Staff Writer

Higher Education, Training and Innovation minister, Itah Kandji-Murangi on Tuesday said she will summon the Namibia Students Financial Assistance Fund (NSFAF) board and management to explain various allegation of impropriety at the fund.

This comes as a letter written by a concerned staff member making rounds, raised various allegations against the organization, including cases of staff victimization, corruption and wasteful expenditure running into millions.

“I have received the letter from the Acting Chief Executive Officer and when a letter like this brings out significant allegations, it calls for them to be looked into. Given the magnitude of the allegations being raised, the best is to meet the Exco and the board. I will direct the board to look into the veracity of allegations being raised,” she told the Windhoek Observer.

In one of the allegations raised, the fund’s Chief Information Officer, Nabbot Uushona is alleged to have awarded IT related tenders to companies he used at his previous job as the IT Director of the University of Namibia. One of the companies is alleged to have been awarded a contract worth N$3 million to develop a system for the fund. That system, now installed, remains nonfunctional.

In another case, the fund is alleged to have paid out millions to consultants brought in at the alleged recommendation of Immanuel Fillemom Wise, the Company Secretary to carryout investigations against the former Chief Executive Officer, Hilya Nghiwete.

The NSFAF is also allegedly prematurely terminated the debt collecting services of Profile Investment, a move which is said to have negatively impacted on its recovery of funds owed by formerly funded students.

The minister’s response comes as the NSFAF’s Chief Human Capital and Corporate Affairs, Olavi Hamwele had ruled out any investigation being carried out by the fund’s management regarding the allegations raised.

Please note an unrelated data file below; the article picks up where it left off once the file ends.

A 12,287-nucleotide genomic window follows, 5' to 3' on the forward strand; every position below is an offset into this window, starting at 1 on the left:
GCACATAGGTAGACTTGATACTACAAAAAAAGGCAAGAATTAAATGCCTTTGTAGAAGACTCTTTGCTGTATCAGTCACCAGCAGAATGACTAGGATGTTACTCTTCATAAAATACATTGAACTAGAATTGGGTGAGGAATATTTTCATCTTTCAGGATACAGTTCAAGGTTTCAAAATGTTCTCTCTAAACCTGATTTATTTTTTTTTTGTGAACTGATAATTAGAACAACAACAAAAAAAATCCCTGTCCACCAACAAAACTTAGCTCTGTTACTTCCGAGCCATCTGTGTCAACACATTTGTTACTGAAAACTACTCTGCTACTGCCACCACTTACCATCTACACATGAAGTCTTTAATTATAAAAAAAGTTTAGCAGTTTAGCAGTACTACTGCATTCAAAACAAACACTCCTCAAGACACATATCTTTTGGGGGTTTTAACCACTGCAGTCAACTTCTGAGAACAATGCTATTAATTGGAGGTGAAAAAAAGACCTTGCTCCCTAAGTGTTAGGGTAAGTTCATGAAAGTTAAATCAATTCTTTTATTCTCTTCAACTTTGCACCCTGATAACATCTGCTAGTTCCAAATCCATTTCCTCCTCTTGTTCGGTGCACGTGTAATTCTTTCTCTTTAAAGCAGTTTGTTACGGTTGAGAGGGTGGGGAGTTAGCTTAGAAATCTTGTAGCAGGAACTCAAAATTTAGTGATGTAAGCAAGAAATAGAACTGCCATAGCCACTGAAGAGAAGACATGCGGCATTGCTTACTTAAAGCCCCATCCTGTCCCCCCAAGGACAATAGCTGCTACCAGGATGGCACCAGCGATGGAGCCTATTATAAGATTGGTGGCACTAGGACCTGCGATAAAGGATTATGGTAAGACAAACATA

“The allegations lack substance and thus NSFAF shall not institute an investigation in this regard. NSFAF however wholeheartedly welcomes any of the institutions that are urged to investigate to do so,” he said.

Quizzed if Chief Information Officer had previously worked with the companies awarded tenders at the Fund in his previous employment, Hamwele said, “No comment at this juncture.”

Hamwele was mum on further questions posed by the Windhoek Observer, including the finalizing of the former CEO’s hearing and on the number of disciplinary hearings that the fund has held against its staff.

“NSFAF wishes not to discuss staff matters in public.”

He, however, said the fund had only managed to recover N$3.6 million in the past financial year from over N$2.8 billion owed in loan repayments from past beneficiaries.

The problems at NSFAF come as government is planning its restructuring, a move which may see it reverting back as a department in the Ministry as part of measures to improve its operational efficiencies.

NSFAF was formed in 1995 as a government-funded student bursary and loan scheme to help pay for the cost of tertiary education.